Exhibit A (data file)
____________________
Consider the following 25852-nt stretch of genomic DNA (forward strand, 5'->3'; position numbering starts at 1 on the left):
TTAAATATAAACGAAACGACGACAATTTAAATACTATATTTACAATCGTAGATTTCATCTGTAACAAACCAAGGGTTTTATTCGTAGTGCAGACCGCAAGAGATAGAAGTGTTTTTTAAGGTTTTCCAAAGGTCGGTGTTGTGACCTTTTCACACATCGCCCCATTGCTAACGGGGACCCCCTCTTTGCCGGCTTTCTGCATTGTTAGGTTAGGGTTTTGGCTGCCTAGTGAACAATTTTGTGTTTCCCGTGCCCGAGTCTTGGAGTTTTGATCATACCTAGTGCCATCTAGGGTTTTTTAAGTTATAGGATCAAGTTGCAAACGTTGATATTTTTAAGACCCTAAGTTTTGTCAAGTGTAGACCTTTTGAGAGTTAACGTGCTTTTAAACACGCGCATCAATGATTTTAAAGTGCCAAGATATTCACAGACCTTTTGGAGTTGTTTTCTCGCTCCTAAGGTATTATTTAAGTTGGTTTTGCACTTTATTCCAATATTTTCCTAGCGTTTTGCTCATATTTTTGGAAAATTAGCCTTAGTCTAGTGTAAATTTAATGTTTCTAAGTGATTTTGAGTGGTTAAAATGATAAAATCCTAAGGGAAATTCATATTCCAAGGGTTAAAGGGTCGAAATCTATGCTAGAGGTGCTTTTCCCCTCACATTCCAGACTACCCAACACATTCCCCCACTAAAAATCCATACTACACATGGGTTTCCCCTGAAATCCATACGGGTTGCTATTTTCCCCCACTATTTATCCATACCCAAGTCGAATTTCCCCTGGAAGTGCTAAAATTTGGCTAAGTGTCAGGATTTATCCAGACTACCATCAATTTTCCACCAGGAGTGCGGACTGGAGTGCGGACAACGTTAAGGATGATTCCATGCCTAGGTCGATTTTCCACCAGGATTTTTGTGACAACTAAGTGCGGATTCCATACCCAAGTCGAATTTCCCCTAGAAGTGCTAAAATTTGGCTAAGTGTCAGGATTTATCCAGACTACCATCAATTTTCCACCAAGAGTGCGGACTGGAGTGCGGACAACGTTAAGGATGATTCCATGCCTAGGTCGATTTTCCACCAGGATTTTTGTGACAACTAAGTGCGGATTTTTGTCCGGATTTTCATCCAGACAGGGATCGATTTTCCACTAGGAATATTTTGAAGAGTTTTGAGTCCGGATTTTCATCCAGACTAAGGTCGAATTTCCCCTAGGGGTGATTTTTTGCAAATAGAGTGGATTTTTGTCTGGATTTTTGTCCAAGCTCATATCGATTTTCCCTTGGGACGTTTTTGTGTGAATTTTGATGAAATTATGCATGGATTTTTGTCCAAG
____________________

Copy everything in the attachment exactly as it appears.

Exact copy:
Consider the following 25852-nt stretch of genomic DNA (forward strand, 5'->3'; position numbering starts at 1 on the left):
TTAAATATAAACGAAACGACGACAATTTAAATACTATATTTACAATCGTAGATTTCATCTGTAACAAACCAAGGGTTTTATTCGTAGTGCAGACCGCAAGAGATAGAAGTGTTTTTTAAGGTTTTCCAAAGGTCGGTGTTGTGACCTTTTCACACATCGCCCCATTGCTAACGGGGACCCCCTCTTTGCCGGCTTTCTGCATTGTTAGGTTAGGGTTTTGGCTGCCTAGTGAACAATTTTGTGTTTCCCGTGCCCGAGTCTTGGAGTTTTGATCATACCTAGTGCCATCTAGGGTTTTTTAAGTTATAGGATCAAGTTGCAAACGTTGATATTTTTAAGACCCTAAGTTTTGTCAAGTGTAGACCTTTTGAGAGTTAACGTGCTTTTAAACACGCGCATCAATGATTTTAAAGTGCCAAGATATTCACAGACCTTTTGGAGTTGTTTTCTCGCTCCTAAGGTATTATTTAAGTTGGTTTTGCACTTTATTCCAATATTTTCCTAGCGTTTTGCTCATATTTTTGGAAAATTAGCCTTAGTCTAGTGTAAATTTAATGTTTCTAAGTGATTTTGAGTGGTTAAAATGATAAAATCCTAAGGGAAATTCATATTCCAAGGGTTAAAGGGTCGAAATCTATGCTAGAGGTGCTTTTCCCCTCACATTCCAGACTACCCAACACATTCCCCCACTAAAAATCCATACTACACATGGGTTTCCCCTGAAATCCATACGGGTTGCTATTTTCCCCCACTATTTATCCATACCCAAGTCGAATTTCCCCTGGAAGTGCTAAAATTTGGCTAAGTGTCAGGATTTATCCAGACTACCATCAATTTTCCACCAGGAGTGCGGACTGGAGTGCGGACAACGTTAAGGATGATTCCATGCCTAGGTCGATTTTCCACCAGGATTTTTGTGACAACTAAGTGCGGATTCCATACCCAAGTCGAATTTCCCCTAGAAGTGCTAAAATTTGGCTAAGTGTCAGGATTTATCCAGACTACCATCAATTTTCCACCAAGAGTGCGGACTGGAGTGCGGACAACGTTAAGGATGATTCCATGCCTAGGTCGATTTTCCACCAGGATTTTTGTGACAACTAAGTGCGGATTTTTGTCCGGATTTTCATCCAGACAGGGATCGATTTTCCACTAGGAATATTTTGAAGAGTTTTGAGTCCGGATTTTCATCCAGACTAAGGTCGAATTTCCCCTAGGGGTGATTTTTTGCAAATAGAGTGGATTTTTGTCTGGATTTTTGTCCAAGCTCATATCGATTTTCCCTTGGGACGTTTTTGTGTGAATTTTGATGAAATTATGCATGGATTTTTGTCCAAG